PRA urges industry to improve disclosure mechanisms

Secret talks

Regulator used a Dear CEO letter to raise concerns about whether staff feel able to speak up about poor practices and unidentified risks within their firms.

The Prudential Regulation Authority (PRA) has urged general insurance firms to develop and preserve a culture which makes staff feel comfortable with speaking up and flagging worries that they may have.

Gareth Truran, acting director for insurance supervision at the PRA, made the recommendations in a ‘Dear CEO’ letter published yesterday (5 November).

In the letter, Truran stated that there should be mechanisms put in place to help staff report concerns, which should also involve non-executive board members.

General insurer CEOs were warned by Truran that cultural issues may also discourage employees from discussing their firm’s financial soundness.

Senior management were advised to ensure that pressure to deliver financial results does not become inappropriate for people within control functions.

Furthermore, the letter recommended that boards remain alert to this risk and make sure that the effectiveness of the risk control framework is supported by the organisation’s culture.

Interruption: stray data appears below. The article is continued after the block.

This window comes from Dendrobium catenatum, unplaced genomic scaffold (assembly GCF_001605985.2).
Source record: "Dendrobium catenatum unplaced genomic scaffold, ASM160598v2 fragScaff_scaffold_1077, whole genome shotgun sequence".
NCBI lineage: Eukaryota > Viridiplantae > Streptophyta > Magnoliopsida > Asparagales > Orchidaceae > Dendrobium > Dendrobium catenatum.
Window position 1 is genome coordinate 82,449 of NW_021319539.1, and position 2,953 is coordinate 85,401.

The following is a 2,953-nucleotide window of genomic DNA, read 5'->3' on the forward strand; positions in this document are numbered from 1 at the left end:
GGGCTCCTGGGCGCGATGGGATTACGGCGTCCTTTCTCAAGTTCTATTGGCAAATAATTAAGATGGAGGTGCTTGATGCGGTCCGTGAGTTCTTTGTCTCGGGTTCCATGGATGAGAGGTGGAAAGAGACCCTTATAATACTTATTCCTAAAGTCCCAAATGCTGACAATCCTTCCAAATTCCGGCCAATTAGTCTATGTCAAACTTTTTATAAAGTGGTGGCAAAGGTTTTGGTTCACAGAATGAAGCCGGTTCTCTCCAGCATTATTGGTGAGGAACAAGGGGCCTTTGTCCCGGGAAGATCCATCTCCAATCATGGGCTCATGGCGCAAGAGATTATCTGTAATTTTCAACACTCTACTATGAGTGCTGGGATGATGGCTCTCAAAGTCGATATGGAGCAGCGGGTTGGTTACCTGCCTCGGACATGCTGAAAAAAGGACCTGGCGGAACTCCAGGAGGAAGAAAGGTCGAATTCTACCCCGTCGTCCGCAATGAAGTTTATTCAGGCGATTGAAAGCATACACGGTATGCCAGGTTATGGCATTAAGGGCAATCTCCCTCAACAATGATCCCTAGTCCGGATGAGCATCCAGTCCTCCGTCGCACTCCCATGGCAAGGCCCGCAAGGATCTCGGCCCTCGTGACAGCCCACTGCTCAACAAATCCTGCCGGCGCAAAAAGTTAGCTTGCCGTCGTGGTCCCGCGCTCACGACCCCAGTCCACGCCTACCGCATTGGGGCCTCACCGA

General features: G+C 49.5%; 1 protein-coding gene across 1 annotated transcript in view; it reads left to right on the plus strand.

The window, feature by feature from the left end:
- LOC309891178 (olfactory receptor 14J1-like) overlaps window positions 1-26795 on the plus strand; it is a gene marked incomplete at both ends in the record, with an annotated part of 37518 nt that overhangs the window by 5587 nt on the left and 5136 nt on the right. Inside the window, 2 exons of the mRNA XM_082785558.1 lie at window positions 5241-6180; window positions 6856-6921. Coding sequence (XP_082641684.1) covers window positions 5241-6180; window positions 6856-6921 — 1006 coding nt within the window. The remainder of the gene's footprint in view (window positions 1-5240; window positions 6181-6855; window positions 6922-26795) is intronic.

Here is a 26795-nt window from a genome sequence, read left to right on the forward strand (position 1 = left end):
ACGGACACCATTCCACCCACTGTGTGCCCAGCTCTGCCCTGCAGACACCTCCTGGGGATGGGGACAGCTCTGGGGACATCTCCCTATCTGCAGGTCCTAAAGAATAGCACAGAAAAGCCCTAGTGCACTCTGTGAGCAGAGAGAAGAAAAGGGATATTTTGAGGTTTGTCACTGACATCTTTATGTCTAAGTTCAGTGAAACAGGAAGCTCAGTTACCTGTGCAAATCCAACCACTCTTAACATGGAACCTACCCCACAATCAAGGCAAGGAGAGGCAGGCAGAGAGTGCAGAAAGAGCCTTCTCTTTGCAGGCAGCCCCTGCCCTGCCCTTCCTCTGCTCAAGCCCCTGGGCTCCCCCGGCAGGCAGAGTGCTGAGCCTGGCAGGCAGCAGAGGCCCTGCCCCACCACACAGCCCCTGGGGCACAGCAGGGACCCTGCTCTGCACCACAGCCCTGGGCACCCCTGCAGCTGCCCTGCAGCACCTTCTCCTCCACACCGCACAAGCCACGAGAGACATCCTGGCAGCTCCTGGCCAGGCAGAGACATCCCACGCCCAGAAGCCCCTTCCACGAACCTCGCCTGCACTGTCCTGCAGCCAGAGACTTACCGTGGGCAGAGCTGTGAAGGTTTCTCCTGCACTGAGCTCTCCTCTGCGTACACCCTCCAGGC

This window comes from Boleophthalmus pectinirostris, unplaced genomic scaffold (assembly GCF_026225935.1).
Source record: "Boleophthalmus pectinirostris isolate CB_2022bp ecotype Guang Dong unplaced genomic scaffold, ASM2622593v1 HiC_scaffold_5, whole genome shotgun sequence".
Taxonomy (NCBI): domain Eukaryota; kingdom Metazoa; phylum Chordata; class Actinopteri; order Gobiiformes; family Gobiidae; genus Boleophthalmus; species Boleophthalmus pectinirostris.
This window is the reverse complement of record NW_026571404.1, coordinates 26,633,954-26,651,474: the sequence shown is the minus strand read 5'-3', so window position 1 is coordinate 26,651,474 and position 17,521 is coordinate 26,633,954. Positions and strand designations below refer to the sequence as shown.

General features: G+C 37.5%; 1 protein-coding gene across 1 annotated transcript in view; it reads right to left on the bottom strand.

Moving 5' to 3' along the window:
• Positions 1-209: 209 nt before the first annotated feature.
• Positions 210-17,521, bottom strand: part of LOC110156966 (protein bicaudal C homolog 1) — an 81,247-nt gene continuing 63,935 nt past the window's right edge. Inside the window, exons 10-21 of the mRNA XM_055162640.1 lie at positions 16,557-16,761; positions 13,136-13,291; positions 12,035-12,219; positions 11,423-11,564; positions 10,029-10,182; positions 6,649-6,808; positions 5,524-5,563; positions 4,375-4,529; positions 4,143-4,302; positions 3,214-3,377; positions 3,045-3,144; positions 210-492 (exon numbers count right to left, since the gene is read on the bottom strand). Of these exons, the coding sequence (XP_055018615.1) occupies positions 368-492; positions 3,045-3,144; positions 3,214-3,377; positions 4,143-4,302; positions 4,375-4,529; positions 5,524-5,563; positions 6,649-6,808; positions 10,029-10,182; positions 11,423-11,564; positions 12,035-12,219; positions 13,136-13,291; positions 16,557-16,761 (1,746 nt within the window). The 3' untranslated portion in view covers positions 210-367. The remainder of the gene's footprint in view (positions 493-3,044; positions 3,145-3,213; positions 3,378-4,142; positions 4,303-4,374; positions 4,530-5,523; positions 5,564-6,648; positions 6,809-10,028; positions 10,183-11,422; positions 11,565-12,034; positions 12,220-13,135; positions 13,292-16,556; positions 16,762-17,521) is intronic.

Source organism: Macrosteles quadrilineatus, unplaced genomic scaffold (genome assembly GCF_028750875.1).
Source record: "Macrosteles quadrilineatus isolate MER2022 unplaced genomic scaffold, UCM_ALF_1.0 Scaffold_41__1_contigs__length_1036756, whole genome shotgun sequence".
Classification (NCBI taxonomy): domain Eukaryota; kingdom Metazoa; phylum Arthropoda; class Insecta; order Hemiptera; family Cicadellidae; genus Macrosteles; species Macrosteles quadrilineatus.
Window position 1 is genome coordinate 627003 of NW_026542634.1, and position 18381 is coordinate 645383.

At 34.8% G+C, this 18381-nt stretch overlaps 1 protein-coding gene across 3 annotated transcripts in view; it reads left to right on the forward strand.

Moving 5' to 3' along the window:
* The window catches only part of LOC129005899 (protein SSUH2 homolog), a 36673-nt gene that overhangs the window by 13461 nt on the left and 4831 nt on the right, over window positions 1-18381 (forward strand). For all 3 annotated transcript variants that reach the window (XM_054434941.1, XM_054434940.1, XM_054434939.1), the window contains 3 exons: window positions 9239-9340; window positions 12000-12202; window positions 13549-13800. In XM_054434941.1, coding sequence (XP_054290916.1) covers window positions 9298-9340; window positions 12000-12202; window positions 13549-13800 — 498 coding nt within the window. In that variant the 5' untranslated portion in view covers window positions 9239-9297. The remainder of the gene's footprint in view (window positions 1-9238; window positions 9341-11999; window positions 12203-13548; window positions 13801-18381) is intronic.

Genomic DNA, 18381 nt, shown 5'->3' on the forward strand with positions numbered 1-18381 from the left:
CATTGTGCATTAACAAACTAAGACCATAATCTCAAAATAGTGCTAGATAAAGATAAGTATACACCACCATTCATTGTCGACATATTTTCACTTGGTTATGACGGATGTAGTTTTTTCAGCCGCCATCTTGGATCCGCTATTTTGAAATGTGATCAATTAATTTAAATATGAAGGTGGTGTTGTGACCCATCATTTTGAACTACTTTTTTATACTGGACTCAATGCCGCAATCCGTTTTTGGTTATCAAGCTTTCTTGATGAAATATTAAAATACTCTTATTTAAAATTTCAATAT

Truran suggested that, in addition to formal channels such as whistleblowing, boards should think about internal mechanisms that could help key function holders communicate their views and perspectives.

It was revealed that some heads of control functions, such as chief actuaries, told the PRA that they do not have routine opportunities to meet non‐executives outside of formal board meetings. 

Truran also wrote in support of a speech made in June 2019 by Anna Sweeney, acting executive director for insurance supervision at the regulator.

Sweeny’s speech discussed the regulator’s focus on claims of harassment and bullying within the industry.

At the time, she said: “Such allegations, if proven, where they speak to personal integrity, could impact our view of the fitness and properness of individuals in our senior managers regime.”

Truran stated that the PRA will continue to work closely with the Financial Conduct Authority to assess instances where inappropriate culture and behaviour within firms may have consequences for compliance with regulatory expectations, standards and its statutory objectives.

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